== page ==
The discourse on MOOCs would be strengthened by more research (Liyanagunawardena, Adamsm & Williams, 2013). The research that has been completed so far typically focuses on completion rates (Anderson, Huttenlocher, Kleinberg, & Leskovec, 2014), student learning (Breslow, Pritchard, DeBoer, Stump, Ho, & Seaton, 2013), or student engagement (Anderson, et al. 2014). If MOOCs are to become a legitimate answer to some of the world's educational problems, input from faculty who teach these courses is necessary. Therefore, we set forth to address this gap by trying to capture the lived experiences of faculty who have taught a MOOC.

We began by identifying faculty who have taught a MOOC for Coursera or EdX. Both companies list past courses on their websites. The names and available email addresses for each instructor were compiled. This resulted in 316 courses and 572 faculty. A short survey was created to collect initial data. The survey will be administered June 1st. The results will be used to then identify a subset of faculty to conduct semi-structured follow-up interviews. We are specifically interested in exploring the following:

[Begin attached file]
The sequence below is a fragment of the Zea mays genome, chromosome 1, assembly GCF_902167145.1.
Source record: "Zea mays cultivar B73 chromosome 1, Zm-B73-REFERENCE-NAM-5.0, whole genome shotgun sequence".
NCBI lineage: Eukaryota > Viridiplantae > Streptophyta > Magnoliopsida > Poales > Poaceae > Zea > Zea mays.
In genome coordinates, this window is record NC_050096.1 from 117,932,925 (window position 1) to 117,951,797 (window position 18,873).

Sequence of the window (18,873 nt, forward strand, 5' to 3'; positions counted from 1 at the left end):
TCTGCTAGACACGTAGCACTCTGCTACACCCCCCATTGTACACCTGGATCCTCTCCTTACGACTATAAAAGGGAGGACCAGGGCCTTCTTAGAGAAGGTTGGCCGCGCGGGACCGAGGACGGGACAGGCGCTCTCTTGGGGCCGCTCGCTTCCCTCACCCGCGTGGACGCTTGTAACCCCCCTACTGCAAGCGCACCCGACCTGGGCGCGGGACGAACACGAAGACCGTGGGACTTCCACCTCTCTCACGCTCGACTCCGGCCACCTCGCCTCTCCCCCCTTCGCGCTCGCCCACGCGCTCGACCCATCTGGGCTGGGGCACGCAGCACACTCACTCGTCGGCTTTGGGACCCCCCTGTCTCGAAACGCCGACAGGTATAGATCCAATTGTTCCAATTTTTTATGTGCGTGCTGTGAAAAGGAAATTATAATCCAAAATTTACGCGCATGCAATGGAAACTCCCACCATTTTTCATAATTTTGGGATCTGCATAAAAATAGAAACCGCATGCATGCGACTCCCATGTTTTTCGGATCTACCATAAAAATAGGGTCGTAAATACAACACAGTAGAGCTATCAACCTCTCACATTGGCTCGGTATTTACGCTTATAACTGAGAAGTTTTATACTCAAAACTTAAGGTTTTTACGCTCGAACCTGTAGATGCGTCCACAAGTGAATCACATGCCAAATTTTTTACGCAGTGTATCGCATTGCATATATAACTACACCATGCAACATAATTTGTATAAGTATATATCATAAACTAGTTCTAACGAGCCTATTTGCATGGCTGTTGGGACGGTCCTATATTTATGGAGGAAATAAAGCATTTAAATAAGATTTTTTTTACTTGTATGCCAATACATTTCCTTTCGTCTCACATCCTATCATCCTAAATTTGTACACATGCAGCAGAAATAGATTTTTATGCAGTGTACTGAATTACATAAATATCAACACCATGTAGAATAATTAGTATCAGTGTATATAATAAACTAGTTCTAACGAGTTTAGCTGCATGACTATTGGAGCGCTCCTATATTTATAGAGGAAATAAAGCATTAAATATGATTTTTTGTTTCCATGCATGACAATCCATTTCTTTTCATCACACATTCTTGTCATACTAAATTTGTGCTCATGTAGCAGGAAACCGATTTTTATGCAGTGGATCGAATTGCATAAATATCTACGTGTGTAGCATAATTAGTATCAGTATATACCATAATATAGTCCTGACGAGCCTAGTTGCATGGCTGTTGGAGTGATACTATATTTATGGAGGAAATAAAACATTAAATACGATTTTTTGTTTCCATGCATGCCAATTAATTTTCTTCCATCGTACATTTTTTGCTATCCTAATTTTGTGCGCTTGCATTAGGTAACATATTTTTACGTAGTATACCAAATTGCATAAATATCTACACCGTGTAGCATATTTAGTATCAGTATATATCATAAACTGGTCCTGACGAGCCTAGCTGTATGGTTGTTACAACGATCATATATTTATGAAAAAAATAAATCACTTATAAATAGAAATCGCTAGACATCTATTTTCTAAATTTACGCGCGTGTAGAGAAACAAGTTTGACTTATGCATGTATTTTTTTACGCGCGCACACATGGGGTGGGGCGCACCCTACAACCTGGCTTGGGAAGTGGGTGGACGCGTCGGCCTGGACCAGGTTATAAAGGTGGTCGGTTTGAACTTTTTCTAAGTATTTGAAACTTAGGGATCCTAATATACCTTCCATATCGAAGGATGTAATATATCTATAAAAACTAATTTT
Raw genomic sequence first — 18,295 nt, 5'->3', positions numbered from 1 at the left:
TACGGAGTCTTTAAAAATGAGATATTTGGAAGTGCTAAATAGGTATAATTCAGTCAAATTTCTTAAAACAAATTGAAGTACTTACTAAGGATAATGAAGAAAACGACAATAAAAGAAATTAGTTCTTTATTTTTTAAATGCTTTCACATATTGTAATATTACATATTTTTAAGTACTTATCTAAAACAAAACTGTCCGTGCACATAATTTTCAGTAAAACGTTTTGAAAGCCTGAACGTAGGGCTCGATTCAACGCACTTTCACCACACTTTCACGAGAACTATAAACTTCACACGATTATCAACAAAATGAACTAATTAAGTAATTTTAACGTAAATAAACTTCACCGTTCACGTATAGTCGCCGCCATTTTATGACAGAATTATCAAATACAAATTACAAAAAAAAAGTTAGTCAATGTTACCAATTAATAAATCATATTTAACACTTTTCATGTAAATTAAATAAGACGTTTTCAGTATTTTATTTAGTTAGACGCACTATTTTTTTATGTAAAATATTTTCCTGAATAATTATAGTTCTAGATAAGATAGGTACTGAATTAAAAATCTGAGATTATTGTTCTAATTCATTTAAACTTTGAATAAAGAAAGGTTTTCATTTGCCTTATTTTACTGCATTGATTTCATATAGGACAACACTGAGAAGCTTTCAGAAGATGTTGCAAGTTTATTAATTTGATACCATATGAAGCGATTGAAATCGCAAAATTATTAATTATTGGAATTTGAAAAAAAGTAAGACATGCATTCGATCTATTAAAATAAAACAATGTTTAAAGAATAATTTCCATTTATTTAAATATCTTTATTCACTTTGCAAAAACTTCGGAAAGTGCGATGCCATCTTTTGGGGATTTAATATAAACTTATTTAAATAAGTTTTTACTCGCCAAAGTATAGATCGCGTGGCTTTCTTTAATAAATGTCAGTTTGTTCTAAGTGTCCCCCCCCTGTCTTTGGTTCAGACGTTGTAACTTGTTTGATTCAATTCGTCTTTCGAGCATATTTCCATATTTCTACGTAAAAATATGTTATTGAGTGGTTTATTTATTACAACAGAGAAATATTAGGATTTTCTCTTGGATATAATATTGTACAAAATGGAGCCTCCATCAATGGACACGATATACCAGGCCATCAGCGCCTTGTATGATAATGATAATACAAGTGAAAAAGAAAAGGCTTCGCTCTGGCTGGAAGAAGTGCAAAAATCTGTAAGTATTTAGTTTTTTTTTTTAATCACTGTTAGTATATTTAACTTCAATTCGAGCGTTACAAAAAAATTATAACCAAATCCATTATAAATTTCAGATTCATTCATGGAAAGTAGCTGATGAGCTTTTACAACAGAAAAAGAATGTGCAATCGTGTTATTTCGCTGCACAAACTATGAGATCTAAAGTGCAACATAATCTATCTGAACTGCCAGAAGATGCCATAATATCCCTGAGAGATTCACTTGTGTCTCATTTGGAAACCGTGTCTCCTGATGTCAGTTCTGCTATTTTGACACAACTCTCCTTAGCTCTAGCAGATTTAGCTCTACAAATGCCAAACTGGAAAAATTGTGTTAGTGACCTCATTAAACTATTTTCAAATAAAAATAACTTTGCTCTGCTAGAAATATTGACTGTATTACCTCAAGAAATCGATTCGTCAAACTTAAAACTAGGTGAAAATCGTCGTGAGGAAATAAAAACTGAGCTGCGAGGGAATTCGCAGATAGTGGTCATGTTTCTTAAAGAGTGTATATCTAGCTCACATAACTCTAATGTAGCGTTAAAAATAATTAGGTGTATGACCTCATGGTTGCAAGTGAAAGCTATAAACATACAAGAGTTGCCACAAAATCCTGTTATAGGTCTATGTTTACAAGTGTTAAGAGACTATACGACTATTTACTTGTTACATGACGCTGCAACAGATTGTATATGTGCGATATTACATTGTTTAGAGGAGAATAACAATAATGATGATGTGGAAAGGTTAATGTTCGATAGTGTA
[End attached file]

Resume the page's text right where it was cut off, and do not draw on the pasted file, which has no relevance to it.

Why do people teach MOOCs?
Would they teach a MOOC again?
What do people expect to gain from teaching a MOOC?
What have people learned from teaching a MOOC?
Final interviews will be coded independently by two researchers using constant comparative analysis. Constant Comparative Analysis is useful when trying understand a phenomenon like teaching online (Lowenthal & Leech, 2009).

Substantiated conclusions
At the time of submitting this proposal, we are in the early stages of our inquiry. While our inquiry is incomplete and we recognize the importance of submitting proposals for completed research, we believe that the relevance and value of this research warrants consideration.
[Note: We plan to complete our study by August 2015.]

Anderson, A., Huttenlocher, D., Kleinberg, J., & Leskovec, J. (2014). Engaging with massive online courses. In Proceedings of the 23rd international conference on World Wide Web (pp. 687-698). International World Wide Web Conferences Steering Committee.

Baggaley, J. (2013). MOOC rampant. Distance Education, 34(3), 368-378.

Breslow, L., Pritchard, D. E., DeBoer, J., Stump, G. S., Ho, A. D., & Seaton, D. T. (2013). Studying learning in the worldwide classroom: Research into edX's first MOOC. Research & Practice in Assessment, 8(1), 13-25.

Downs, S. (2011). 'Connectivism' and connective knowledge. Huffington Post. Retrieved from

EDUCAUSE. (2012). What campus leaders need to know about MOOCs. Retrieved from

Fain, P. (2013, January). As California goes? Inside Higher Ed. Retrieved from